I finally got a bike. It’s a vintage Fuji, and it belonged to my dad. I took it out for a spin through Prospect Park over Memorial Day weekend. I zoomed around the park, stopping to enjoy the lake for a bit, and again to listen to a drum circle where a large group of people were dancing. I sat on my bike, one foot on the curb, and took in the scene.
A baby-faced police officer around my age approached me and tapped me on the shoulder. I was in the road, and though there were no cars or any threat of danger, he told me to move. I ignored him for a minute before using the Lord’s name in vain and peddling off.
Don’t get me wrong – I’m well aware that we need police officers. They risk their lives to respond to the ills of society; and they do it for not very much money. That officer was probably still making the NYPD’s starting salary, a meager $25,000 per year.
The whole experience happened in just a few minutes, but it got me thinking about my time as a community liaison for a state senator in Brooklyn.
I worked on housing and policing issues, and often met with residents and officers. We held evening meetings for residents and officers to discuss combating crime in the area. Residents complained that they were unable to voice concerns at public precinct meetings for fear of retribution from drug dealers. Officers claimed to be doing their best to keep them safe.
When I started the job, I was unfamiliar with parts of the district, and one of the captains of the 70th Precinct, a white man in his early 40s, offered to take me for a spin in his patrol car.
The next week, he showed up at my office with his partner around quitting time and handed me a bulletproof vest. I looked at him incredulously. Would I really need a vest while sitting in the back of a patrol car? “It couldn’t hurt,” he responded.
I didn’t agree, but I put it on anyway. I got in the car and we headed down Flatbush Avenue to Church Avenue and into the heart of Flatbush. This precinct was of special interest to me, because it was within its walls that Abner Louima, a Haitian immigrant, had been tortured with a plunger seven years earlier. Animosity was still thick in the air. A young black man with baggy pants jaywalked in front of the patrol car. The officers took it as a sign of disrespect.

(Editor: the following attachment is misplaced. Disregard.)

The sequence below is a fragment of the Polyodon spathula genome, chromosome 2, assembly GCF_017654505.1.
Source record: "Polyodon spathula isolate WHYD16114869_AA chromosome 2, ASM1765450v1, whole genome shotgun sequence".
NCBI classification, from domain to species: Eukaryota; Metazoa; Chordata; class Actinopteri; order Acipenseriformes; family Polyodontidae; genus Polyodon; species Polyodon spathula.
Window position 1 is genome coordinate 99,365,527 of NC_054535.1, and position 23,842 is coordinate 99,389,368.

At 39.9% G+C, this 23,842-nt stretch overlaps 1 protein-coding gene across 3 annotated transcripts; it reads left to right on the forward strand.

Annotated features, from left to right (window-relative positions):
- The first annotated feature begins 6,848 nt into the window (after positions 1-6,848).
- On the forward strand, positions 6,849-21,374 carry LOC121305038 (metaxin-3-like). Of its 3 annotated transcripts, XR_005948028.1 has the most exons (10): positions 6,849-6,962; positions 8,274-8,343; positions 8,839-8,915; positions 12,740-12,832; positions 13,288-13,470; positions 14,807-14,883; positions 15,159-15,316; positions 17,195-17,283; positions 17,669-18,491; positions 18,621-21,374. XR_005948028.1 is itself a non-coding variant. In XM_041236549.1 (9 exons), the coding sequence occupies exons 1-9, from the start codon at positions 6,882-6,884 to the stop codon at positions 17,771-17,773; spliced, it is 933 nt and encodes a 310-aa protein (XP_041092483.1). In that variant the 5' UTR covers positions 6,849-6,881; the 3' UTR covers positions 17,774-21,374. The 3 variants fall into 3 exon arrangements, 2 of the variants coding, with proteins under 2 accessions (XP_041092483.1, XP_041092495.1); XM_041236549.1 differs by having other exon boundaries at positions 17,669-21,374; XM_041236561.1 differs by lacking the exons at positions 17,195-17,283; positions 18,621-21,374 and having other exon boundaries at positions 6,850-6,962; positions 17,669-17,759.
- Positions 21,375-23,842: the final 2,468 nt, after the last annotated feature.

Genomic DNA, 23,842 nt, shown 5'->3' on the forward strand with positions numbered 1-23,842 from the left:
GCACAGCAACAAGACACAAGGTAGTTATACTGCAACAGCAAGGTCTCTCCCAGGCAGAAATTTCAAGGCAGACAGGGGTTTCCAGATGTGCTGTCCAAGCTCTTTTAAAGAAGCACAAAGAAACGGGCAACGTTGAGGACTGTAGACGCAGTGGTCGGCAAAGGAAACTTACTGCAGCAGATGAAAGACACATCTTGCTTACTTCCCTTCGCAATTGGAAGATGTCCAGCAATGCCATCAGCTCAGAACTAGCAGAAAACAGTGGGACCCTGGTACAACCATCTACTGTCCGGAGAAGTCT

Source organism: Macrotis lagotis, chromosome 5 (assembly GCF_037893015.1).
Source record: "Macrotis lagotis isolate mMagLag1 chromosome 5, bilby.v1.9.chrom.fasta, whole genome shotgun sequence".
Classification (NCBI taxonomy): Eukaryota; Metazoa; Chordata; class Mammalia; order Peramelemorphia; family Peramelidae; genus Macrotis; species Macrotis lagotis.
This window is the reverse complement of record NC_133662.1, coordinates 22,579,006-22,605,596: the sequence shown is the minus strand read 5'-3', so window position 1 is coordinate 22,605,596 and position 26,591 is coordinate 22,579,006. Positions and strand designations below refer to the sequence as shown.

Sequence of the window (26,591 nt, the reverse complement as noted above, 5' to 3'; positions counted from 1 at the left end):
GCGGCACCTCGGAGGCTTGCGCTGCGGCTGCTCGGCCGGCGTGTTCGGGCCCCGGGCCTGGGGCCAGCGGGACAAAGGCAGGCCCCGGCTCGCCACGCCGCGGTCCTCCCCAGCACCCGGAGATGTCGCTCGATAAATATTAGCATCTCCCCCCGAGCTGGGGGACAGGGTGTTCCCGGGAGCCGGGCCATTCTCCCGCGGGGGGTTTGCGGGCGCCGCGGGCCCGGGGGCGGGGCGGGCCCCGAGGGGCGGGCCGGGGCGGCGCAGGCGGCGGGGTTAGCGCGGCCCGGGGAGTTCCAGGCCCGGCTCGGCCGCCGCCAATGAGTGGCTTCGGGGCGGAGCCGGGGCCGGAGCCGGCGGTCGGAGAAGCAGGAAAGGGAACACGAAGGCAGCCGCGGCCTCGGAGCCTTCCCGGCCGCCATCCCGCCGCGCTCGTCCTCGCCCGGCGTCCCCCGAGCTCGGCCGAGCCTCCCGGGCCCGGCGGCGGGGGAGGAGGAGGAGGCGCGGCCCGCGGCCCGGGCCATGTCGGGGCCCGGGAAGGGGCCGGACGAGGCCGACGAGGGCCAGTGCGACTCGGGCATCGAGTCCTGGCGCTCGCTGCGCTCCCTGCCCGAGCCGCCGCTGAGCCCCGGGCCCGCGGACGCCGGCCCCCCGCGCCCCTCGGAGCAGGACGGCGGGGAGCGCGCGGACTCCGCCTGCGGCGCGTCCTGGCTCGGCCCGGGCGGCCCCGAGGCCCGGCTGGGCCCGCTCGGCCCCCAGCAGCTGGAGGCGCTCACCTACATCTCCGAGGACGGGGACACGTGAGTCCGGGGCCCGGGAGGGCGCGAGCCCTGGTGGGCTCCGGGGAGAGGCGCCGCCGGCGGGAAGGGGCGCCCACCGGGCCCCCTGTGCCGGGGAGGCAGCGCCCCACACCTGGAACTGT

Though parts of Flatbush are very much neglected, there are many gorgeous prewar buildings centered around courtyards filled with residents in the summer months. The officers told me that even when they received a tip about crime in buildings like these, it was often difficult to enter undetected because lookouts perched above building entrances would notify their comrades that the police were on their way.
I was told this was the front line of the war on drugs, and federal agencies have little inclination to assist. The officers of the 70th Precinct were charged with rounding up offenders, and rarely could they do more than put them through the system and eventually let them out again.
We headed into Kensington, down Ablemarle Road (which runs parallel to Church Avenue), where huge Victorian mansions with manicured lawns edge toward the clean, tree-lined street. The officers’ uneasiness subsided.
They told me that it was areas like Flatbush that saw the newest crop of academy graduates every year. Seasoned officers unlucky enough to still be posted in crime-ridden areas mentor the recruits, and the cycle continues. Almost none of these mostly white and male officers live in the area. Rarely do they even live within the confines of the five boroughs. This is where two opposite worlds collide.
I would often hear from older residents about the good old days when they knew their local beat cop. He knew everyone, and there was community spirit, a special camaraderie. Officers could afford (and had the desire) to live in the area, and therefore got to know the residents they were charged with protecting.
My first week in Prospect Heights earlier this year, on a walk over to my younger brother’s apartment, just a few blocks from mine, I walked alongside a young officer up Washington Avenue. “Slow night?” I asked.
“Actually, no,” he responded. “Someone was shot on Sterling and Underhill.”
I can’t remember a time since then that I’ve seen officers walking the streets of the neighborhood. Every now and again a patrol car will zip by. But never do I see cops making nice with residents.
I’m no expert on how to solve these problems, but talking about them might be the right place to start. Once we can recognize each other as living, breathing human beings, we might get somewhere.
Until then, don’t let the man catch you stopped in the road in Prospect Park. He’ll only warn you once.
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